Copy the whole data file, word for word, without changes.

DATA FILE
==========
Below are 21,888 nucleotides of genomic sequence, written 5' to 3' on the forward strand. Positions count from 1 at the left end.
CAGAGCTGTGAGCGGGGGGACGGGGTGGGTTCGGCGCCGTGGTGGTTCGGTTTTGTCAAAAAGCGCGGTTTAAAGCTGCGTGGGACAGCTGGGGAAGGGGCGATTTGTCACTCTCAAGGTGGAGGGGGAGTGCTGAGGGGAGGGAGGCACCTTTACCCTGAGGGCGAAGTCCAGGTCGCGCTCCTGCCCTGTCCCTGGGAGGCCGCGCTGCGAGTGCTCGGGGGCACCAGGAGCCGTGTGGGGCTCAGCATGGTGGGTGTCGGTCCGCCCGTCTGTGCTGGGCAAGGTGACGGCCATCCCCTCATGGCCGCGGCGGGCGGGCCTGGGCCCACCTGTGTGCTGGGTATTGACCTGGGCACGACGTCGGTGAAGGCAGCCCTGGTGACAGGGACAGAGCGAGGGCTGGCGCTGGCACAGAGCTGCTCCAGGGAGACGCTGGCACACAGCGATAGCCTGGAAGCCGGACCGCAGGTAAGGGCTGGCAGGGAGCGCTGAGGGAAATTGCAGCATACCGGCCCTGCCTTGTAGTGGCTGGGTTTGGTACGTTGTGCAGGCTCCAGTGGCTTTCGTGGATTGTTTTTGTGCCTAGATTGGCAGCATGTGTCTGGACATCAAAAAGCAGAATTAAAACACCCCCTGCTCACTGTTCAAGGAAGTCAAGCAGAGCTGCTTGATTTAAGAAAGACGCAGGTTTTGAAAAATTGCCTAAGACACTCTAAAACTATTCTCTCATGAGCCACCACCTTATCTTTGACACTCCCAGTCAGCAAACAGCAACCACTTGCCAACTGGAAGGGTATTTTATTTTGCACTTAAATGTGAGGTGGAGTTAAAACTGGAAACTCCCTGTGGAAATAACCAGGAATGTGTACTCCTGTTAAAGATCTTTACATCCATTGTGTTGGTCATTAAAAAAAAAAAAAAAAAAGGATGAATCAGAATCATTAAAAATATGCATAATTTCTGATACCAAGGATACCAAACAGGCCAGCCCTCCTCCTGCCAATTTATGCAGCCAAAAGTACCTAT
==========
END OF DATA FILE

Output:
Below are 21,888 nucleotides of genomic sequence, written 5' to 3' on the forward strand. Positions count from 1 at the left end.
CAGAGCTGTGAGCGGGGGGACGGGGTGGGTTCGGCGCCGTGGTGGTTCGGTTTTGTCAAAAAGCGCGGTTTAAAGCTGCGTGGGACAGCTGGGGAAGGGGCGATTTGTCACTCTCAAGGTGGAGGGGGAGTGCTGAGGGGAGGGAGGCACCTTTACCCTGAGGGCGAAGTCCAGGTCGCGCTCCTGCCCTGTCCCTGGGAGGCCGCGCTGCGAGTGCTCGGGGGCACCAGGAGCCGTGTGGGGCTCAGCATGGTGGGTGTCGGTCCGCCCGTCTGTGCTGGGCAAGGTGACGGCCATCCCCTCATGGCCGCGGCGGGCGGGCCTGGGCCCACCTGTGTGCTGGGTATTGACCTGGGCACGACGTCGGTGAAGGCAGCCCTGGTGACAGGGACAGAGCGAGGGCTGGCGCTGGCACAGAGCTGCTCCAGGGAGACGCTGGCACACAGCGATAGCCTGGAAGCCGGACCGCAGGTAAGGGCTGGCAGGGAGCGCTGAGGGAAATTGCAGCATACCGGCCCTGCCTTGTAGTGGCTGGGTTTGGTACGTTGTGCAGGCTCCAGTGGCTTTCGTGGATTGTTTTTGTGCCTAGATTGGCAGCATGTGTCTGGACATCAAAAAGCAGAATTAAAACACCCCCTGCTCACTGTTCAAGGAAGTCAAGCAGAGCTGCTTGATTTAAGAAAGACGCAGGTTTTGAAAAATTGCCTAAGACACTCTAAAACTATTCTCTCATGAGCCACCACCTTATCTTTGACACTCCCAGTCAGCAAACAGCAACCACTTGCCAACTGGAAGGGTATTTTATTTTGCACTTAAATGTGAGGTGGAGTTAAAACTGGAAACTCCCTGTGGAAATAACCAGGAATGTGTACTCCTGTTAAAGATCTTTACATCCATTGTGTTGGTCATTAAAAAAAAAAAAAAAAAAGGATGAATCAGAATCATTAAAAATATGCATAATTTCTGATACCAAGGATACCAAACAGGCCAGCCCTCCTCCTGCCAATTTATGCAGCCAAAAGTACCTAT